The most important part of any piece of writing advice is how you implement it. I didn’t break down the techniques used in this chapter so you could copy them, but so you could choose the ones that felt applicable to your own work and try them out.
If you’re struggling with how to introduce your main characters, you can try looking at any of these four techniques and seeing if The Raven Boys can serve as a useful model.
How crowded or action-packed is the scene where you introduce important characters? Could your story benefit from a quieter, more character-focused scene—not necessarily at the very start of the book, but maybe at some character-establishing point?
Are your descriptions of characters focused more on physical characteristics or on how those physical traits reflect their personality? What do you want readers to learn about your characters from the way you describe them?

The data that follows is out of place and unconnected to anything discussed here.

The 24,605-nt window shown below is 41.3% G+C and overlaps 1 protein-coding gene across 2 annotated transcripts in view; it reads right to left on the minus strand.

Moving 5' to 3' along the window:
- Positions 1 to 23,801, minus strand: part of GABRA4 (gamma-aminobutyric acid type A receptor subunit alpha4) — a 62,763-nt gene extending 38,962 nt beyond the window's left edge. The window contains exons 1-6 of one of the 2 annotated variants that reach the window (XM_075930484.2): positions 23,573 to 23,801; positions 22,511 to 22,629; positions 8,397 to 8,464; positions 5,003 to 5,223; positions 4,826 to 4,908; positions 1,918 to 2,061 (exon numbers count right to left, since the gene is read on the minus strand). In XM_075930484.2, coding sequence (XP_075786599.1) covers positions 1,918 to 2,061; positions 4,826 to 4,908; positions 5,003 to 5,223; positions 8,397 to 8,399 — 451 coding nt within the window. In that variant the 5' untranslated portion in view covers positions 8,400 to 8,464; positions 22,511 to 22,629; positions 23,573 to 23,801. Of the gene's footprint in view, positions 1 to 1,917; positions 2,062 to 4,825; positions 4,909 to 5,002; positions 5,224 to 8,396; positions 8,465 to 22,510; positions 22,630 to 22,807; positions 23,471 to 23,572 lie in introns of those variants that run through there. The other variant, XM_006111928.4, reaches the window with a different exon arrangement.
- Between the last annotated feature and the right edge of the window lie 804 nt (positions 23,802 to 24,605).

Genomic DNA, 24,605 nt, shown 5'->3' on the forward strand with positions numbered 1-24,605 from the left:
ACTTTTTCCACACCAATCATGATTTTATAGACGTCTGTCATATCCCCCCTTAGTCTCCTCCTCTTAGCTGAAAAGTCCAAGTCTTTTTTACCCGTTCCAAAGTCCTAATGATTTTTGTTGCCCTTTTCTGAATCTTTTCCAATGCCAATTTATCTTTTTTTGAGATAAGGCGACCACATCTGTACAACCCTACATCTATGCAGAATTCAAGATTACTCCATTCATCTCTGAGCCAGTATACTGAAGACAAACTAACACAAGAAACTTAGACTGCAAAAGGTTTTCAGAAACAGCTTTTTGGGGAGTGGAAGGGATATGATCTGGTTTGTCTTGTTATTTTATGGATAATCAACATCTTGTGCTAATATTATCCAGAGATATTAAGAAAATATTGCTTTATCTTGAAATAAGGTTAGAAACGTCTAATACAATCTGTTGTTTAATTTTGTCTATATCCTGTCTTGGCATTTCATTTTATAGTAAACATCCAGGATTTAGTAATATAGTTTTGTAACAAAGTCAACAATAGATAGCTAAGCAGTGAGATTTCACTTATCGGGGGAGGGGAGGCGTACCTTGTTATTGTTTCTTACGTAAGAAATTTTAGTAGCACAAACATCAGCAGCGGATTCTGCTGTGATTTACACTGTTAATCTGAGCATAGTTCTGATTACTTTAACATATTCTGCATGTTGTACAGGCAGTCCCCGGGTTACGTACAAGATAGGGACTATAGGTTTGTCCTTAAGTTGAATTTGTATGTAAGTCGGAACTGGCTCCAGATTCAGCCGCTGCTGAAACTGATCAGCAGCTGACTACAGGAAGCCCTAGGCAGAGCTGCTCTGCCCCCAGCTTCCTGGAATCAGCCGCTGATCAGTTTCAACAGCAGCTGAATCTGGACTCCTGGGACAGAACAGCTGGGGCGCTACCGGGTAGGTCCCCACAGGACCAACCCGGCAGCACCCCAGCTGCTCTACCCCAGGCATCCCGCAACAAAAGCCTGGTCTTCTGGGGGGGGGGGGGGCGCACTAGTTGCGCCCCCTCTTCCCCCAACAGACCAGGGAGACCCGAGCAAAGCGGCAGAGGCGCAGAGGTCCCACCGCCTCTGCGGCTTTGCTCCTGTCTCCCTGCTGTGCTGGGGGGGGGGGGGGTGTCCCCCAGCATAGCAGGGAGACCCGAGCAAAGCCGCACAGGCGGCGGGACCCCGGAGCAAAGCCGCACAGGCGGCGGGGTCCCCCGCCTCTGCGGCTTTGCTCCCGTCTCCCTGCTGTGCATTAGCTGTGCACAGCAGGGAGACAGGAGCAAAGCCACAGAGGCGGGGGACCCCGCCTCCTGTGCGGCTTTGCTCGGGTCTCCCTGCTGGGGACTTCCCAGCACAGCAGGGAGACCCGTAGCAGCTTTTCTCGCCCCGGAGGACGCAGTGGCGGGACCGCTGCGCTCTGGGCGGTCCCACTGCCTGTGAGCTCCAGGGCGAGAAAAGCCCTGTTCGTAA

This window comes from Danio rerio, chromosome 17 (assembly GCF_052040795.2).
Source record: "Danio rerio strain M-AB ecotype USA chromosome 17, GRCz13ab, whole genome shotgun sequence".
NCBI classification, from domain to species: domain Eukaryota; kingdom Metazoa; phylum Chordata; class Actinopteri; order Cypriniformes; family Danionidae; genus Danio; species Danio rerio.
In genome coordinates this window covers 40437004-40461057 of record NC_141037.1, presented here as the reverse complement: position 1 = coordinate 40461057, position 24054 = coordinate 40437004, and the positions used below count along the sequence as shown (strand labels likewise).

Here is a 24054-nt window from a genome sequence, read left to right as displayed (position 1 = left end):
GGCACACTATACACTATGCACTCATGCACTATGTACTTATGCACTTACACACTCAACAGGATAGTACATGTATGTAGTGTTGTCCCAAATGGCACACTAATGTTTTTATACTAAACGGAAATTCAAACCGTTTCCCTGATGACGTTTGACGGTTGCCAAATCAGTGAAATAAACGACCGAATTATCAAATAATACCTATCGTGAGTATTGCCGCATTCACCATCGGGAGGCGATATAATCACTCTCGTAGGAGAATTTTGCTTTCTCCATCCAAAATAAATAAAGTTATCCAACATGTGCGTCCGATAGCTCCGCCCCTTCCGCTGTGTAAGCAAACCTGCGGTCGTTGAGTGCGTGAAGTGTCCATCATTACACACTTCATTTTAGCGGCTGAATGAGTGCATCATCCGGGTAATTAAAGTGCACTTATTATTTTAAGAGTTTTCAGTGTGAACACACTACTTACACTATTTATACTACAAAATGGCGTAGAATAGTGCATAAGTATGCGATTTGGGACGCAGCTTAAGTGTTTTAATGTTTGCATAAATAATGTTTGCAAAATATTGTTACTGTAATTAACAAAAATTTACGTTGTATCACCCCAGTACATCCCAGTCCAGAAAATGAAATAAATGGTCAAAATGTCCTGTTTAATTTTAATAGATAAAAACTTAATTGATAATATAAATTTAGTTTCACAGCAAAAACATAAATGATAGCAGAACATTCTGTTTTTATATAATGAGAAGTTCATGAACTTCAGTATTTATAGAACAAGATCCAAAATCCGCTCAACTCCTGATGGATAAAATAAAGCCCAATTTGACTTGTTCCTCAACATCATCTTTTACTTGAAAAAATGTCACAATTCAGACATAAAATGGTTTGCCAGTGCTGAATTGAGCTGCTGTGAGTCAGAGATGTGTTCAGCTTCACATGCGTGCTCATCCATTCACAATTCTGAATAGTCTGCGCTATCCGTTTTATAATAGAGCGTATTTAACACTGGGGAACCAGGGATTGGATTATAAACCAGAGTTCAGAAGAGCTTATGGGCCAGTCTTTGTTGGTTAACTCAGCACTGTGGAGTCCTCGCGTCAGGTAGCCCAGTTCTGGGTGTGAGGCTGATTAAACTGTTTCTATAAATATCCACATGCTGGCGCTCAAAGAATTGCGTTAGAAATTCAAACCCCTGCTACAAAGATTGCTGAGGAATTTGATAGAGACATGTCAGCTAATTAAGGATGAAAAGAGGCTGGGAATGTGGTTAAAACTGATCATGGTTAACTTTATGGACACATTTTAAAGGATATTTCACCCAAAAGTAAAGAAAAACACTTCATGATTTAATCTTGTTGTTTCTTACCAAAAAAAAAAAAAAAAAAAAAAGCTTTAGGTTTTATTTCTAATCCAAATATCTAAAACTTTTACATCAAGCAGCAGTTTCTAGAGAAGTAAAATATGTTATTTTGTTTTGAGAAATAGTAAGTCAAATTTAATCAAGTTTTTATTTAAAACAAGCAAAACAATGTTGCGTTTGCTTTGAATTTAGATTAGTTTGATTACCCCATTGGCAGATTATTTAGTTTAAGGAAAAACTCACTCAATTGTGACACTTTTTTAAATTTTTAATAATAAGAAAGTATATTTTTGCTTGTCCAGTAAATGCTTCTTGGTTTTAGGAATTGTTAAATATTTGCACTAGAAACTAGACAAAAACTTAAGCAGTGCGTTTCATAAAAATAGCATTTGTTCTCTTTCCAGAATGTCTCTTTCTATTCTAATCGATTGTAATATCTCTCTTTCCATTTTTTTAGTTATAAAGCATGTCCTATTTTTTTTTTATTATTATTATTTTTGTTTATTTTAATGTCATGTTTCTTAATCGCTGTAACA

Do characters take any actions that should be explained to the reader through a bit of exposition? Conversely, will your reader be able to keep track of and maintain interest in the exposition that's present about your characters, especially in the beginning? It can be useful to ask yourself when a particular piece of information needs to be conveyed to the reader. If it can come later, maybe it should.
How impactful is the first line of dialogue spoken by each main character? Does it establish who they are from the start, in a way the reader will immediately connect with that particular character? First impressions matter. What aspects of personality and relationships is the dialogue conveying from the start of the story?
I hope you found this discussion helpful and interesting. Did these techniques resonate with you? If you've read The Raven Boys, what were your first impressions of the characters? How do you want your readers to feel about your characters at the beginning of your story, and might any of these strategies help you accomplish that? Let me know in the comments or share it in a tweet!